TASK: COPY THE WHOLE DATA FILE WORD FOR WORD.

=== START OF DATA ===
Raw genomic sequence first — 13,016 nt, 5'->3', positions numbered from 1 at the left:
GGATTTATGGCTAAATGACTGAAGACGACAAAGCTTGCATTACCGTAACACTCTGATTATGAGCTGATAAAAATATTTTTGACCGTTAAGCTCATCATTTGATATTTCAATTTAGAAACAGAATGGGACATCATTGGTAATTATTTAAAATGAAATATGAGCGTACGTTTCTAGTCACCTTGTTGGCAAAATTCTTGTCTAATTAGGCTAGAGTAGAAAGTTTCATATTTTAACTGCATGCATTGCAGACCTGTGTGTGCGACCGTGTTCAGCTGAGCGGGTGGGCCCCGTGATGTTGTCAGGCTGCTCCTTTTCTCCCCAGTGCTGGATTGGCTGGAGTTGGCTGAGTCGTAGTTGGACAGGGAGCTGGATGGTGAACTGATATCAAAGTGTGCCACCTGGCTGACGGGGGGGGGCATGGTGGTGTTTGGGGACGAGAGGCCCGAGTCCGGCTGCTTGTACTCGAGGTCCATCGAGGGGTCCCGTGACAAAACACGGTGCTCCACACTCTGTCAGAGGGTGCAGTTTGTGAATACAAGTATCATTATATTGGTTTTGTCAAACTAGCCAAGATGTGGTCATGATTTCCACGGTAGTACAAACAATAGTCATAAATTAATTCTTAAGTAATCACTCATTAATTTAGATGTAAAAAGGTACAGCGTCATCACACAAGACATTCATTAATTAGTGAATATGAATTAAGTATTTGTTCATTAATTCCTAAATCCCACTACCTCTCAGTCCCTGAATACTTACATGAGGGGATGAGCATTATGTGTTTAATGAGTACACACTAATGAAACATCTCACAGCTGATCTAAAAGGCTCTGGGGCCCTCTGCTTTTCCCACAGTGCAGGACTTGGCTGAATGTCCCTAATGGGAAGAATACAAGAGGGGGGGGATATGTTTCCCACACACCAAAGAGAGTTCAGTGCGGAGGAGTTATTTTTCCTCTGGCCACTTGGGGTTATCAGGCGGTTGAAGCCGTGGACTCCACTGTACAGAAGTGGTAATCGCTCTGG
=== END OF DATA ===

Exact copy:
Raw genomic sequence first — 13,016 nt, 5'->3', positions numbered from 1 at the left:
GGATTTATGGCTAAATGACTGAAGACGACAAAGCTTGCATTACCGTAACACTCTGATTATGAGCTGATAAAAATATTTTTGACCGTTAAGCTCATCATTTGATATTTCAATTTAGAAACAGAATGGGACATCATTGGTAATTATTTAAAATGAAATATGAGCGTACGTTTCTAGTCACCTTGTTGGCAAAATTCTTGTCTAATTAGGCTAGAGTAGAAAGTTTCATATTTTAACTGCATGCATTGCAGACCTGTGTGTGCGACCGTGTTCAGCTGAGCGGGTGGGCCCCGTGATGTTGTCAGGCTGCTCCTTTTCTCCCCAGTGCTGGATTGGCTGGAGTTGGCTGAGTCGTAGTTGGACAGGGAGCTGGATGGTGAACTGATATCAAAGTGTGCCACCTGGCTGACGGGGGGGGGCATGGTGGTGTTTGGGGACGAGAGGCCCGAGTCCGGCTGCTTGTACTCGAGGTCCATCGAGGGGTCCCGTGACAAAACACGGTGCTCCACACTCTGTCAGAGGGTGCAGTTTGTGAATACAAGTATCATTATATTGGTTTTGTCAAACTAGCCAAGATGTGGTCATGATTTCCACGGTAGTACAAACAATAGTCATAAATTAATTCTTAAGTAATCACTCATTAATTTAGATGTAAAAAGGTACAGCGTCATCACACAAGACATTCATTAATTAGTGAATATGAATTAAGTATTTGTTCATTAATTCCTAAATCCCACTACCTCTCAGTCCCTGAATACTTACATGAGGGGATGAGCATTATGTGTTTAATGAGTACACACTAATGAAACATCTCACAGCTGATCTAAAAGGCTCTGGGGCCCTCTGCTTTTCCCACAGTGCAGGACTTGGCTGAATGTCCCTAATGGGAAGAATACAAGAGGGGGGGGATATGTTTCCCACACACCAAAGAGAGTTCAGTGCGGAGGAGTTATTTTTCCTCTGGCCACTTGGGGTTATCAGGCGGTTGAAGCCGTGGACTCCACTGTACAGAAGTGGTAATCGCTCTGG